It's time to bring FPGA design to the masses
(this is part of a paper originally proposed for a conference)
Abstract: making custom integrated circuits at home or school that are more powerful and much more flexible than the popular Open Source Arduino platform is still a relatively unknown concept. This activity, however, is not just much more affordable and easy today than just a few years ago thanks to FPGAs: it may also have important social and educational consequences. The first part sums up the current status of certain technologies and their unique nature; you should really read that first unless you already know what Arduino and FPGAs are. This page discusses why and how to spread knowledge of those technologies through society.
Unlike what happens with Free Software, or even with Arduino, making custom integrated circuits at home is still a relatively unknown concept, even if the technology is now affordable. Many people, including hobbyists, don’t really know or ever think about this. Certain activities are still considered as very esoteric, highly difficult and specialized jobs for very gifted, full time professionals. There is no doubt that this is still the case when you need to push technology to the limit, but the barrier to use FPGAs for something useful for normal folks is much lower today.
This is relevant because today’s world, beginning by its communication and culture production systems, is built on invisible stuff (software) that runs inside something even invisible, since transistors are extremely small and locked inside plastic cases. Microelectronics is seen as the exclusive realm of powerful corporations that can afford the extremely expensive machinery that fabricates the basic integrated circuits. But while this is true, at least in the foreseeable future, if we look at the production of “empty” FPGAs, that is not the case for the digital circuits, too complex to be made with Arduino and similar boards, that everybody can build with them.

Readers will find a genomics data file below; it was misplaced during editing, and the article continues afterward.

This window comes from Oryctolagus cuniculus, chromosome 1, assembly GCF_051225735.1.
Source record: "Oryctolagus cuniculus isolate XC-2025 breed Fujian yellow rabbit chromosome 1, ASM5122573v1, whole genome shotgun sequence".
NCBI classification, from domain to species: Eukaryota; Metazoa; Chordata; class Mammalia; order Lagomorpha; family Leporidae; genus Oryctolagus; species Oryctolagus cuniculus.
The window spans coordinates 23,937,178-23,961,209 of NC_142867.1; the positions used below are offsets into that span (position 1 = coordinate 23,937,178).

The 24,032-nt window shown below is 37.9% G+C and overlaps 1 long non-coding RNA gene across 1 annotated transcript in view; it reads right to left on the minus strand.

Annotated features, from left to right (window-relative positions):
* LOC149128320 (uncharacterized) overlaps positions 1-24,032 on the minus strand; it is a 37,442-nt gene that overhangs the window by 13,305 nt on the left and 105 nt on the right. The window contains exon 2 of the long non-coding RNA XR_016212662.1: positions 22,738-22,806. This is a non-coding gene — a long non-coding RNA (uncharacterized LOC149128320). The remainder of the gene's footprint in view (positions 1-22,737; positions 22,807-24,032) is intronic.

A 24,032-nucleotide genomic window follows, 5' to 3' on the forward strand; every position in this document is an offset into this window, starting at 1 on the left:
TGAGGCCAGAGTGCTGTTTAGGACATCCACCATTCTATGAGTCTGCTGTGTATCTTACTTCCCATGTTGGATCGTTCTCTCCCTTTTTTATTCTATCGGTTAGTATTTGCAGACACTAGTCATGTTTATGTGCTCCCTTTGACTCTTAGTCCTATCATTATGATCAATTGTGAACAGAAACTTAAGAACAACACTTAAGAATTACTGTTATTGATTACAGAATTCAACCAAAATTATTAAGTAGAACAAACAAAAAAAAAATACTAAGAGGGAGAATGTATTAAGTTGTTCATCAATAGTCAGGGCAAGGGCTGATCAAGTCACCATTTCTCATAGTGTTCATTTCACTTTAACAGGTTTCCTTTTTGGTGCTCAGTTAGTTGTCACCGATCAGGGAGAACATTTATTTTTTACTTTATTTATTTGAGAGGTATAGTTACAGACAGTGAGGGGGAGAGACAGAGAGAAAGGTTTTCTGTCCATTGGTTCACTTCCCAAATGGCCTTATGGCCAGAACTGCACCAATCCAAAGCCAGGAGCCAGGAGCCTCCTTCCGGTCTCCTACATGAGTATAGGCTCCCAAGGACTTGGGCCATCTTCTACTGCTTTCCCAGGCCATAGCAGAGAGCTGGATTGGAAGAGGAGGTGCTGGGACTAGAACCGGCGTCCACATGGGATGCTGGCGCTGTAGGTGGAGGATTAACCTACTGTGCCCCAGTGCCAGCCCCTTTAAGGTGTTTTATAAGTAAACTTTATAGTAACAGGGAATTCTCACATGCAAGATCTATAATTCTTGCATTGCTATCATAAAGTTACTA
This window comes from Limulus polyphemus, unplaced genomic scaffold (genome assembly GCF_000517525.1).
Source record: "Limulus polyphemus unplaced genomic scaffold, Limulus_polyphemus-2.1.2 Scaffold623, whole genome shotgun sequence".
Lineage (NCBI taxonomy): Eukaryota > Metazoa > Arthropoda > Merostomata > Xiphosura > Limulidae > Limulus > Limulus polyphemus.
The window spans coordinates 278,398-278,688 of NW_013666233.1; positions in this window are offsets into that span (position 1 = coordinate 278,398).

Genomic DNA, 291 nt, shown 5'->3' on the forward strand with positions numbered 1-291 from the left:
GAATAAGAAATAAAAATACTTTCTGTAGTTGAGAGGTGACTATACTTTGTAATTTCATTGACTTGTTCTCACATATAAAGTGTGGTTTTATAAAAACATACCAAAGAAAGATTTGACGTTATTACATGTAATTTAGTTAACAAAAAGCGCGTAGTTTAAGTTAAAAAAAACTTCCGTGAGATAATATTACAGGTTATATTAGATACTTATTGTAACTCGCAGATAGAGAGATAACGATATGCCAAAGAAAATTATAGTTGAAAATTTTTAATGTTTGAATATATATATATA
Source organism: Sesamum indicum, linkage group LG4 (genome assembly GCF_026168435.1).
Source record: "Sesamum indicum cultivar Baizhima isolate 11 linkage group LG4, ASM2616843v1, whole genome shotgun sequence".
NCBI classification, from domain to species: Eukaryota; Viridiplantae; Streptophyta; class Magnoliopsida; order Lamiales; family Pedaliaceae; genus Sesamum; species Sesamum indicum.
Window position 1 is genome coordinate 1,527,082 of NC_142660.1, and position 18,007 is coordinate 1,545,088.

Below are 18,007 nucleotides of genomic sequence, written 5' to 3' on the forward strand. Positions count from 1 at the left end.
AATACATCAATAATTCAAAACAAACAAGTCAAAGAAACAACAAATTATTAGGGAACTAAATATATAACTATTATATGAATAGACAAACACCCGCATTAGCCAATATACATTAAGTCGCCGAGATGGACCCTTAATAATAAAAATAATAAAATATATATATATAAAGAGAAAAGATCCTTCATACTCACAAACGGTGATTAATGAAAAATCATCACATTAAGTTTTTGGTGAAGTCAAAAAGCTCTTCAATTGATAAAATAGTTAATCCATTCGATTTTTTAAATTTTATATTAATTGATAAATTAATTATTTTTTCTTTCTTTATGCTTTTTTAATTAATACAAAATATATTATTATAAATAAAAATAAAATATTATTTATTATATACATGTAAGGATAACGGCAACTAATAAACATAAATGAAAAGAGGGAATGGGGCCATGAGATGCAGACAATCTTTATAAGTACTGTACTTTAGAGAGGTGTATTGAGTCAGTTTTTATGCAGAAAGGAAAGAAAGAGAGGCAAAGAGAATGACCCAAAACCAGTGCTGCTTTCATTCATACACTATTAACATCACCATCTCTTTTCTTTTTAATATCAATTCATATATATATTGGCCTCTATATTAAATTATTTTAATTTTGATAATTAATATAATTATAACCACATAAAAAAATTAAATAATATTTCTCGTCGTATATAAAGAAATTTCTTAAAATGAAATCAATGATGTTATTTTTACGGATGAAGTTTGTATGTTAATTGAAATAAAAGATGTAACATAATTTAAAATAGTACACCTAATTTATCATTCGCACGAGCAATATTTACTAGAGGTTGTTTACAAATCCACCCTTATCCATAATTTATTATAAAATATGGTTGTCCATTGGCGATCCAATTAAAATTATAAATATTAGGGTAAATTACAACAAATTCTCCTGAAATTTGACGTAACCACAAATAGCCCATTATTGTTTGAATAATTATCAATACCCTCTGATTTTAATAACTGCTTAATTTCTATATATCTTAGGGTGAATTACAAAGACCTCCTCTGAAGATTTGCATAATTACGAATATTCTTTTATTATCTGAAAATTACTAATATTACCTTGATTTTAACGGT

This has huge social implications, because what can be made with FPGAs isn’t just products that are only relevant and useful for rich people in first world cities. FPGAs can be the basis for “mass customization” of many small and economical but advanced microelectronic products very useful in all fields of science, education and manufacturing, from hydroponic control systems to home-made robots.
Prof. Ahrun Mehta gave in Telecom infrastructure for the new age a perfect example of this, by discussing FPGA-based communications in rural villages:
Imagine a device in the village, which recognizes one's GSM or CDMA phone, or even one's Bluetooth headset, `[reconfigures its FPGA on the fly to be a transmitter/receiver for that particular phone or headset to let her owner]` make the calls, free of cost, through the Internet `[even where there's no cell phone coverage, but maybe only a satellite link]`.
That same device could be the community radio or TV transmitter, ham radio, and myriad other products rolled into one – just as the PC lets you run a spreadsheet one minute, and a chat programme next, or even alongside. Think of the ways in which it could help a blind person navigate using GPS, recognise street names and billboards, and use the Internet at WiFi hotspots.